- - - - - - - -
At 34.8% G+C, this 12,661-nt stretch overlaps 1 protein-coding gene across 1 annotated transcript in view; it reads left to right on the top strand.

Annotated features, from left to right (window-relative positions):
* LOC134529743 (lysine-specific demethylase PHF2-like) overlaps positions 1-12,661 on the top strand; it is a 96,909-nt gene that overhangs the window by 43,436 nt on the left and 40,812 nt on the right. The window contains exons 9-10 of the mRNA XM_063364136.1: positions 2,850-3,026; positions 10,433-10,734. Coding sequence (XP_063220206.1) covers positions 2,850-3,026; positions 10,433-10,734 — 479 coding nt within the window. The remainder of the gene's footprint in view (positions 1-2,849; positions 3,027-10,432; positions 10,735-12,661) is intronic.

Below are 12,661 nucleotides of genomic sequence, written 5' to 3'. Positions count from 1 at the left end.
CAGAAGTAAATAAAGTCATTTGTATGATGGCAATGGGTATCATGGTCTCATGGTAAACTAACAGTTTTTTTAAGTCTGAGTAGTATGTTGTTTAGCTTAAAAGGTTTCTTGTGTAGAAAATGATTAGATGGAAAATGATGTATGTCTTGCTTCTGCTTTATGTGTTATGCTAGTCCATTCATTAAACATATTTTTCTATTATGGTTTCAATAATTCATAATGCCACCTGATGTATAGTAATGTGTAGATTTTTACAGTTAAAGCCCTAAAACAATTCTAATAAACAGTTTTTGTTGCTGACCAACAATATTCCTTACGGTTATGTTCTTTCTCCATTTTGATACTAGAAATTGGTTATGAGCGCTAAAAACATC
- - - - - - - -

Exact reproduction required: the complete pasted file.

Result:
At 34.8% G+C, this 12,661-nt stretch overlaps 1 protein-coding gene across 1 annotated transcript in view; it reads left to right on the top strand.

Annotated features, from left to right (window-relative positions):
* LOC134529743 (lysine-specific demethylase PHF2-like) overlaps positions 1-12,661 on the top strand; it is a 96,909-nt gene that overhangs the window by 43,436 nt on the left and 40,812 nt on the right. The window contains exons 9-10 of the mRNA XM_063364136.1: positions 2,850-3,026; positions 10,433-10,734. Coding sequence (XP_063220206.1) covers positions 2,850-3,026; positions 10,433-10,734 — 479 coding nt within the window. The remainder of the gene's footprint in view (positions 1-2,849; positions 3,027-10,432; positions 10,735-12,661) is intronic.

Below are 12,661 nucleotides of genomic sequence, written 5' to 3'. Positions count from 1 at the left end.
CAGAAGTAAATAAAGTCATTTGTATGATGGCAATGGGTATCATGGTCTCATGGTAAACTAACAGTTTTTTTAAGTCTGAGTAGTATGTTGTTTAGCTTAAAAGGTTTCTTGTGTAGAAAATGATTAGATGGAAAATGATGTATGTCTTGCTTCTGCTTTATGTGTTATGCTAGTCCATTCATTAAACATATTTTTCTATTATGGTTTCAATAATTCATAATGCCACCTGATGTATAGTAATGTGTAGATTTTTACAGTTAAAGCCCTAAAACAATTCTAATAAACAGTTTTTGTTGCTGACCAACAATATTCCTTACGGTTATGTTCTTTCTCCATTTTGATACTAGAAATTGGTTATGAGCGCTAAAAACATC